Not grown in a field but programmed on a computer. MIT’s futuristic pasta is a 2D printed edible, natural material that turns into a designed 3D shape when dunked into boiling water. It’s morphing time!
The project called Transformative Appetite was developed by the Tangible Media Group, and in particular by Lining Yao, Chinese designer specialized in Smart and Living Materials. In her vision a natural element, water, is used as stimulant to trigger the transformation process.
The programmable pasta is a mix of gelatine, cellulose and starch. Gelatine naturally expands when absorbing water, giving the researchers a way to manipulate the food. In order to achieve controllable bending behavior, the team introduced ethyl cellulose strips as both shape constraints and water barriers on top of the film.
“With this process something usually extremely functional as food becomes esthetical” Yao explained. “Consumers could create their personal pasta shape and customize the transformation through a online software”. But this newly designed pasta does not just look amazing on the plate, it might also contribute to a more sustainable way of transporting food. Containing 67% less air than a conventional macaroni package, the approach of shape-shifting pasta would save a lot of space and therefore energy.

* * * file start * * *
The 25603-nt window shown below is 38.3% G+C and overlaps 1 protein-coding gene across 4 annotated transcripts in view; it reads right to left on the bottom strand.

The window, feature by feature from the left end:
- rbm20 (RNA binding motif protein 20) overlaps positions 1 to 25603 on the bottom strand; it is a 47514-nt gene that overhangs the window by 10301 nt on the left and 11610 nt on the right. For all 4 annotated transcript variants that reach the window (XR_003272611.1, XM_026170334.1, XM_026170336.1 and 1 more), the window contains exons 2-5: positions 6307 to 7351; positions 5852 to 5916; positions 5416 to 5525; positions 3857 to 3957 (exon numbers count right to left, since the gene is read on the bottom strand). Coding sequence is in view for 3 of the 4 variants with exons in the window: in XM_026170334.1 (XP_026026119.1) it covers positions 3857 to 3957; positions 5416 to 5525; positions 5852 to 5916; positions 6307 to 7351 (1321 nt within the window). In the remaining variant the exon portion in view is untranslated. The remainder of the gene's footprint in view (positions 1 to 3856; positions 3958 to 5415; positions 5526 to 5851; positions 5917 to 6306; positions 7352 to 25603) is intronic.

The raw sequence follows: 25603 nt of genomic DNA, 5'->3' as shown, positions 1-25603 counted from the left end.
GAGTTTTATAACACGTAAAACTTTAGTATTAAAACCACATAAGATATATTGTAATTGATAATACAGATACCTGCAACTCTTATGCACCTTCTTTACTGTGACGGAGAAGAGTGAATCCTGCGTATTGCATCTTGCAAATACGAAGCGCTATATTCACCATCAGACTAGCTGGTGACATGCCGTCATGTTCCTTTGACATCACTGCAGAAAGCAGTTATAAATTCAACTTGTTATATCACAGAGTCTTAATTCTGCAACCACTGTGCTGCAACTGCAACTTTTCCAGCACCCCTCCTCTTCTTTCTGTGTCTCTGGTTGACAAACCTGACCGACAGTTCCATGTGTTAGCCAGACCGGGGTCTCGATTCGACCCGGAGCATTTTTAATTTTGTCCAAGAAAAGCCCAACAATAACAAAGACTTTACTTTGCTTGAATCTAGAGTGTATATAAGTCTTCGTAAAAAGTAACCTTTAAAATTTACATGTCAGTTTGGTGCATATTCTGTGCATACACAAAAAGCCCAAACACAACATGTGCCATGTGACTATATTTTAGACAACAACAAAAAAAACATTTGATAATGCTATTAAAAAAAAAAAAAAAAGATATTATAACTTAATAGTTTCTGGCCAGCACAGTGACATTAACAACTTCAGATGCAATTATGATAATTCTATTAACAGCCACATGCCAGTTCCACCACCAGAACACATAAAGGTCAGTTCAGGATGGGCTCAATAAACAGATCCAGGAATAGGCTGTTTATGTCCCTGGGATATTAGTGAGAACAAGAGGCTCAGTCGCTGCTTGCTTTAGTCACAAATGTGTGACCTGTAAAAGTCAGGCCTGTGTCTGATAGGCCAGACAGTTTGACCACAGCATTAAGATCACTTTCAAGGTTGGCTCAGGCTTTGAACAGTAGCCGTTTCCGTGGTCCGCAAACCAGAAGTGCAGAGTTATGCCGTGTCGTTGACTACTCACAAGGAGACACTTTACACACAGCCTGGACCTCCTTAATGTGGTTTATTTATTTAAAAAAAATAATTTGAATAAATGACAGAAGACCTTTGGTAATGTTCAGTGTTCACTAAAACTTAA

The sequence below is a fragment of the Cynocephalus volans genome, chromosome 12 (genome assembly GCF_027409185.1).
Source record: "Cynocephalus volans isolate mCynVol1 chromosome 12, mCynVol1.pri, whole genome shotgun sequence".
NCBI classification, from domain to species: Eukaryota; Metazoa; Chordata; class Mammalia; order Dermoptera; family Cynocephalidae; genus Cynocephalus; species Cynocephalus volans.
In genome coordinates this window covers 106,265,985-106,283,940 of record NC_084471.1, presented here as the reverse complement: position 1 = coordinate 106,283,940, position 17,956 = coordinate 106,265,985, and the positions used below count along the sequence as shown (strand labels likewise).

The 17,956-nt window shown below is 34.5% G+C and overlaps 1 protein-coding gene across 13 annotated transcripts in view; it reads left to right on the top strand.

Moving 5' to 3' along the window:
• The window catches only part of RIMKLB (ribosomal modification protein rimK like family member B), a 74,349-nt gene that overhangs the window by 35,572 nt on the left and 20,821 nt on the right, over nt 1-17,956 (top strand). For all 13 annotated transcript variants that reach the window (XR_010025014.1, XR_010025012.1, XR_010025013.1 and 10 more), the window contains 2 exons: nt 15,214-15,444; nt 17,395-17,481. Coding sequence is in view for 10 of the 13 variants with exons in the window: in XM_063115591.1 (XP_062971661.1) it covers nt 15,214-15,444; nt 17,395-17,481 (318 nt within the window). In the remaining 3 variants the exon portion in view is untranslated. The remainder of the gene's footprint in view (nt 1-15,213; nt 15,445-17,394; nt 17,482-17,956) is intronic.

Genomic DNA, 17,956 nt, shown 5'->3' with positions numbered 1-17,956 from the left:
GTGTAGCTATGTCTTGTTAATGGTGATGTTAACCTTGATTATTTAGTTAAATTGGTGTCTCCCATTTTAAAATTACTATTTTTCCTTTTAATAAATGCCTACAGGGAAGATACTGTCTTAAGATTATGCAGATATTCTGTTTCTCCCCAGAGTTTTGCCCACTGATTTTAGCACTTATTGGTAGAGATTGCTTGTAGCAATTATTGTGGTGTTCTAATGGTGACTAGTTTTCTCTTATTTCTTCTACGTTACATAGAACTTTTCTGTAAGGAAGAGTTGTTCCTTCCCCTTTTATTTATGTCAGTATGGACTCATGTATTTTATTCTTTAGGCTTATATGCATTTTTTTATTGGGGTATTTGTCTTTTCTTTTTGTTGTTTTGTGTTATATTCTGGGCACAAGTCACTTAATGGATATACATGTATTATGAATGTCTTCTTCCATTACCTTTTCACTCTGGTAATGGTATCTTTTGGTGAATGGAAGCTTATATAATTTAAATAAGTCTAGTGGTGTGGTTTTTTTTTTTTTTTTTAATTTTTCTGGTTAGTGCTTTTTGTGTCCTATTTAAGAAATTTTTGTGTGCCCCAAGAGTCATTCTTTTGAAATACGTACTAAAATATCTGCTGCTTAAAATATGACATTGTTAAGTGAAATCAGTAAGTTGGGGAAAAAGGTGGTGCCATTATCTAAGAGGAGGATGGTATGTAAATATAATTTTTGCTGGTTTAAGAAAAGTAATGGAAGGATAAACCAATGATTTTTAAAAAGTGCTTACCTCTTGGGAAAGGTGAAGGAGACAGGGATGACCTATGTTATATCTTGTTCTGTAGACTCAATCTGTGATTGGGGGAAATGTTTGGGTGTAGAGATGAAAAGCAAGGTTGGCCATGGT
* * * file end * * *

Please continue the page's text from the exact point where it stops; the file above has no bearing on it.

According to Yao the transformative pasta has a good texture, but she confessed “it does not have the traditional pasta flavor yet”. That’s why she is currently in contact with Italian pasta manufacturer Barilla, “the next step is to make it taste like real pasta” she told us. The team also worked with chef Matthew Delisle from Boston to craft a selection of dishes, test sauce combinations and different variations, such as plankton ink and squid flavored pasta.
While computer pasta sounds more like a bunch of knotted cables rather than a delicious dish, it deserves at least a try, because what does your macaroni do?
A tip for our Italian friends: tonight, June 7, at 19:30 Lining Yao will take the podium at Meet the Media Guru in Milan to explain this and many other projects. The event is free!
Post by Julie Reindl and Alessia Andreotti